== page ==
Posts Tagged ‘Subsidence’

Special Board Meeting

 November 7, 2011 at 1:00 p.m.

333 Guadalupe Street, Room 100 (tentative)

Austin, Texas 78701

AGENDA

  1. Call to order
  2. Roll call and certification of quorum
  3. Consideration and possible action on immediate withdrawal of the Board’s proposed rules 22 Texas Administrative Code §851.33 and §851.34 and the Board’s proposed amendment to 22 Texas Administrative Code §851.10
  4. Consideration and possible action on posting of a Board initiated Advisory Opinion concerning the re-affirmation of the exemption of exploration and development of oil, gas, or other energy resources described in Section 1002.252 of the Texas Geoscience Practice Act
  5. Public comment.  Limited to five (5) minutes per person who has signed up to speak using TBPG’s speaker request form (time may be extended at the discretion of the Board Chairman)
  6.  Adjournment

The Board  may meet in closed session on any agenda item listed above as authorized by the Texas Open Meetings Act, Texas Gov. Code Chapter 551.

If you require auxiliary aids, services or material in an alternate format please contact the Texas Board of Professional Geoscientists at least five working days prior to the meeting date.  Listed below is helpful information if assistance is required. Phone: (512) 936-4401, Fax: (512) 936-4409, email:  chorton@tbpg.state.tx.us, TDD/RELAY TEXAS: 1-800-relay-VV (for voice), 1-800-relay-TX (for TDD).

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The Texas Board of Professional Geoscientists has proposed new rules that have been published in the Texas Register.  The Proposed Rules and Amendments were published in the September 30, 2011 edition of the Texas Register. Some of these proposed rules are  related to oil and gas community.  These rules have been under development by an Oil and Gas Workgroup for almost two years.  The intent of the publication of these rules is to garner constructive comments so that a wider discussion of the topic would be possible.  TAPG encourages all its members whether or not you practice in the oil and gas industry to read and provide comment on these rules.  If you have questions then please feel free to email TAPG at TAPG@Hal-pc.org.  I will do my best to find an answer or get an explanation.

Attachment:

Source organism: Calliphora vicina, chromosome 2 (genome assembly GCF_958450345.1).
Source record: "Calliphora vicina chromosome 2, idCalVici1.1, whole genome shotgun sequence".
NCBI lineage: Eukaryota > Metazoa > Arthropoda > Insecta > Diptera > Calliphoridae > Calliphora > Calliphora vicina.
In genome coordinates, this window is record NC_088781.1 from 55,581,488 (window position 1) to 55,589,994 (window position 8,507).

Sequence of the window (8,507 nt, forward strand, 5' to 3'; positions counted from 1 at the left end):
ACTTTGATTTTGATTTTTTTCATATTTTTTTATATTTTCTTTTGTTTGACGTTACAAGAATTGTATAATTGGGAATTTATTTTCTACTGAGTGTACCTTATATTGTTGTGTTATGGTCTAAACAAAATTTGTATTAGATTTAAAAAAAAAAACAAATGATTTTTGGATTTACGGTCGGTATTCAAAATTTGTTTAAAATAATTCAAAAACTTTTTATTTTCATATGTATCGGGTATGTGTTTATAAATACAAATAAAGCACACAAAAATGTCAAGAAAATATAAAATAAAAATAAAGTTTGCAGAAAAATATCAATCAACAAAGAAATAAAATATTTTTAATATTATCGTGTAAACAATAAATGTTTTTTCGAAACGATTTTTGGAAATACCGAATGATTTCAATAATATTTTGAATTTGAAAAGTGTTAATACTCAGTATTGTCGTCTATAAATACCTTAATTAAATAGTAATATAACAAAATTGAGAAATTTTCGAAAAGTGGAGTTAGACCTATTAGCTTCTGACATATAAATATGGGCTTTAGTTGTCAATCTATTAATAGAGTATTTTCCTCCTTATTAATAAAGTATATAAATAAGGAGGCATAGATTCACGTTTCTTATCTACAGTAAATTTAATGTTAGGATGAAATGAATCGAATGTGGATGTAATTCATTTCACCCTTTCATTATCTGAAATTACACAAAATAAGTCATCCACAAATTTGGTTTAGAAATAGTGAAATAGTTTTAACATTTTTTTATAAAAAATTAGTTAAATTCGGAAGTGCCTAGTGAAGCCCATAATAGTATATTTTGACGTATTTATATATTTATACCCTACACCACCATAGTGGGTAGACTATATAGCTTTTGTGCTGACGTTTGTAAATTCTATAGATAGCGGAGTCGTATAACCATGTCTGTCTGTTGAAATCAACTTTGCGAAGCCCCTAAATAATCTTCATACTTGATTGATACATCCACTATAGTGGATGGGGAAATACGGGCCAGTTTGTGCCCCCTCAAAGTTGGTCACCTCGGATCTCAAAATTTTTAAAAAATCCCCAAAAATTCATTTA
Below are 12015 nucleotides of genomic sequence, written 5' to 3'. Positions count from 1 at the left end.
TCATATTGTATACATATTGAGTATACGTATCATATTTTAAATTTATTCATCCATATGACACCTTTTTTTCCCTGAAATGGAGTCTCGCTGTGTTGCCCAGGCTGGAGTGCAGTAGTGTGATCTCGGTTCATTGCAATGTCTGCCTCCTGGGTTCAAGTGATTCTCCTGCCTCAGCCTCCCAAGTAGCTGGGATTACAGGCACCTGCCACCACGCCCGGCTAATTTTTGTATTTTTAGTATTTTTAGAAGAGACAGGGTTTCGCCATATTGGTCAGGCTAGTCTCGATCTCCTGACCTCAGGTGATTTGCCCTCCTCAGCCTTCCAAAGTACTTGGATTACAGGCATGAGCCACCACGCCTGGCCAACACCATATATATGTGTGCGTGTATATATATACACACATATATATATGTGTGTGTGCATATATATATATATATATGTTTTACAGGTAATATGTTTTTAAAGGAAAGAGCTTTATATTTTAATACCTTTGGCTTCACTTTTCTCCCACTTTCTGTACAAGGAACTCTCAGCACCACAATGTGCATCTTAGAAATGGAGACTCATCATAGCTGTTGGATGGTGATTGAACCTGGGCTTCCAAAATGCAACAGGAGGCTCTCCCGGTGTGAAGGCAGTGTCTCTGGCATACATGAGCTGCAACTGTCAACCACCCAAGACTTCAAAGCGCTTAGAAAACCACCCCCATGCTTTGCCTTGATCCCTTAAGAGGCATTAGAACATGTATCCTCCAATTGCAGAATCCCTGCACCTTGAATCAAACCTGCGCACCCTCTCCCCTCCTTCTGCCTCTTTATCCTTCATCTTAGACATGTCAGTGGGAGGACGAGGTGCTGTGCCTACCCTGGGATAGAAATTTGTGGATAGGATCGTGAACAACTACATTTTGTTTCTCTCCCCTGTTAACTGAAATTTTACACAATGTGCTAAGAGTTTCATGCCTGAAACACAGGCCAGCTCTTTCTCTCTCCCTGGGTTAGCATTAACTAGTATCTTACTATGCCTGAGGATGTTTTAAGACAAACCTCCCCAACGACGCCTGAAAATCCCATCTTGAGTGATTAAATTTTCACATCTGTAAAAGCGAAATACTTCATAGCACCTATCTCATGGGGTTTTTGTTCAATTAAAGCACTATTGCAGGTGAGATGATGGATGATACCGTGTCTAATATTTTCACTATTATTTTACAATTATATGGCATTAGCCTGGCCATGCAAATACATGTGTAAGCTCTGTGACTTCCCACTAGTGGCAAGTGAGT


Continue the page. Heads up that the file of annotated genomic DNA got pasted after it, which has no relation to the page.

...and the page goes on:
Comments on the proposed rules may be submitted in writing to Charles Horton by mail to TBPG, PO Box 13225, Austin TX 78711; by fax to 512/936-4409; or by e-mail.  Please submit comments before October 31, 2011. If you would please send TAPG a copy of your comments as well.  Stay informed and check the TAPG Blog, https://tapg.wordpress.com/, and the website TAPGONLINE.ORG for more information.

NEW ORLEANS — A Louisiana State University geologist who shed light on the deep underground forces that contribute to the state’s rapidly vanishing coastal wetlands has died.

Roy Dokka died Monday, LSU officials confirmed Wednesday. An exact cause of death was not immediately released. He was 59.

Dokka gained prominence by questioning the science underpinning much of Louisiana’s massive and urgent coastal restoration plans. He complained that large-scale plans were moving forward even though many of the processes causing devastating land loss and subsidence in coastal Louisiana were, in his view, not acknowledged.

Coastal Louisiana, the home of New Orleans, is at the center of a vigorous scientific and socio-political debate about rising sea levels, flooding and the future of one of the nation’s most important port and oil regions. Dokka’s work was considered important in that debate. Since the 1930s, Louisiana has lost about 2,100 square miles of coast due to a host of problems, from levee building to deforestation.

To this debate, Dokka added his studies of the deep geologic forces at play under the soft delta muds of Louisiana. He argued that deep-seated faulting and the sheer load of sediment coming down the Mississippi River had caused Louisiana to slowly sink into the Gulf of Mexico. His theories posed a problem for Louisiana because he foresaw that the sinking would continue indefinitely.

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